shock collar - The Horse Forum

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post #1 of 15 Old 06-25-2012, 11:27 AM Thread Starter
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shock collar

I've had company (family) visiting and my large dog has been getting worse and worse about their movement in and out of the house. He actually nipped my son's ankle as he walked past him (dog was lying down). The shock collar was put on the dog. He's a bull-headed dog that knows his commands but often choses to ignore them. I put it on the lowest setting and had to use it, just one tap, after giving him the command "come" twice. That's all it took. Now he's listening.That collar is off and his regular collar is back on as he doesn't know the difference. He will be a mannerly dog for weeks then he slowly begins to revert.
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post #2 of 15 Old 06-25-2012, 11:43 AM
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I think you need a board certified veterinarian behaviorist to look at this dog. Not just shock him.
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post #3 of 15 Old 06-25-2012, 12:05 PM
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I have used shock collars in the past-- now your post is short, and honestly hard to read with no real question to it. A lot of people are on different sides of the fence when it comes to this kind of discipline for a pet.

The assistance of a veterinary professional should be sought before using one of these and they are NOT to be left on while the dog is unattended and should never be used in excess. Less is better when it comes to one of these.

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post #4 of 15 Old 06-25-2012, 08:24 PM Thread Starter
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My vet who knows the dog recommended the collar. It is used on the lowest setting once and he's good for months. He wears it during the day for two days then is switched to his regular collar-he doesn't know the difference. If he's spending time outside his regular collar is removed so it can't get caught on anything. My vet also told me the chessie does not make a good family dog because many of them are aggressive and hard headed.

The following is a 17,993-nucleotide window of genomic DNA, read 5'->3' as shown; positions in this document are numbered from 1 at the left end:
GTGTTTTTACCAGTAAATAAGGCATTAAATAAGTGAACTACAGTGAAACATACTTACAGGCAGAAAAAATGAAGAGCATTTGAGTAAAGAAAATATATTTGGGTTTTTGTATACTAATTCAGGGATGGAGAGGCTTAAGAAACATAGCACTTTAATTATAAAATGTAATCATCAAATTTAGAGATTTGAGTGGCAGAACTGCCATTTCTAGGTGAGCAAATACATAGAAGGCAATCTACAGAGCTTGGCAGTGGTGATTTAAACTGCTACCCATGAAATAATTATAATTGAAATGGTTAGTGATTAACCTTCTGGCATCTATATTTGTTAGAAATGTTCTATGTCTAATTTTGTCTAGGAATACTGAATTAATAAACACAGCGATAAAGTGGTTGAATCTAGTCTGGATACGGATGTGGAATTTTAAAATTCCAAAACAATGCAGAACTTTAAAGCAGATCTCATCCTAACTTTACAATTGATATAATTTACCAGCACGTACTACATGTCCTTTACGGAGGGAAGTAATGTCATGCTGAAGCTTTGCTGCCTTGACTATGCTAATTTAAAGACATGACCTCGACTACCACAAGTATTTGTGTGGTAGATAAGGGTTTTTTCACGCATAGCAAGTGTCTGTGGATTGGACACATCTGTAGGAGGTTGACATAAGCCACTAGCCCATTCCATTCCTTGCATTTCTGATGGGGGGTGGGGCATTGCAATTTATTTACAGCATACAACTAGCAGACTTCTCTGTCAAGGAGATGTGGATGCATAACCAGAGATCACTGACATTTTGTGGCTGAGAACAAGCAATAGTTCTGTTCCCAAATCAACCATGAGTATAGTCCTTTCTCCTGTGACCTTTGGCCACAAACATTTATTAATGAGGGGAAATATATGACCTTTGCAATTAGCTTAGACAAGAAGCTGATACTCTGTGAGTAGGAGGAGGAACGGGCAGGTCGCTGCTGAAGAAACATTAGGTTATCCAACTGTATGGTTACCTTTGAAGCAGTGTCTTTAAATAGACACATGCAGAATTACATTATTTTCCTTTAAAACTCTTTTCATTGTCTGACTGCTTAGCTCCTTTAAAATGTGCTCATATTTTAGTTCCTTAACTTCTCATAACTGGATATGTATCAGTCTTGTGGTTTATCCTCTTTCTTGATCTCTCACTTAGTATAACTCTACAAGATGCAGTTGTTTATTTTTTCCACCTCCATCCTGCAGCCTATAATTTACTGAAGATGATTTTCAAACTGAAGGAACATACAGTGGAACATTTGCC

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post #5 of 15 Old 06-26-2012, 05:09 PM
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Please do not leave that collar on for more than 4-5 hours. The prongs that shock the dog can cause sores.

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post #6 of 15 Old 06-28-2012, 10:10 AM
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Quote:
Originally Posted by Breella View Post
Please do not leave that collar on for more than 4-5 hours. The prongs that shock the dog can cause sores.
The prongs used in today's e-collars are a surgical, non-irritating, stainless. If the collar is properly fitted they should not irritate the dog at all...

Most people make the mistake of having the collar too loose. If the collar is able to move around at all on the dogs neck it is too loose and will irritate the skin.
Also, no snug collar should be left on the wet dog to dry. This includes e-collars or nylon regular pet collars. That leads to hot spots on the dogs neck (hot spots are open sores).

If you have an older collar you can cut panty hose (or a thin sock material) and actually place it over the collar and prongs to keep it from irritating the dog.
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post #7 of 15 Old 07-25-2012, 02:05 AM
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The benefits of a shock collar for a dog are plentiful. The main benefit is that the dog is exposed to an effective method of controlling their bad habits that can even eliminate the unwanted behavior for good under the proper training program. Shock collars are misunderstood by the public at large due to their name, but in reality these electric collars are actually quite safe and a very humane component to dog training in general. If you're considering purchasing a shock collar for your dog, there are a few things you'll need to keep in mind when it comes time to actually train your dog.
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post #8 of 15 Old 07-25-2012, 07:41 AM
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how old is this dog and has it had any formal training ?

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post #9 of 15 Old 08-30-2012, 05:48 AM
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Quote:
Originally Posted by Lopin N Paint View Post
The prongs used in today's e-collars are a surgical, non-irritating, stainless. If the collar is properly fitted they should not irritate the dog at all...
I agree with you.
But I still think it necessary for the poster to learn to how to train your dog.
Collar means constraint!
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post #10 of 15 Old 08-30-2012, 07:23 AM
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Please be careful about using shock collars, especially around children. Dogs can make associations between the shock and the children and will never learn to be comfortable around them because they know they'll get shocked. I used to use a shock collar on my dog in the parks to work on recall and now she hates other dogs and we can't go to the parks anymore. Hire a trainer who can help your dog learn to enjoy being around kids and help you teach them to behave appropriately around them.
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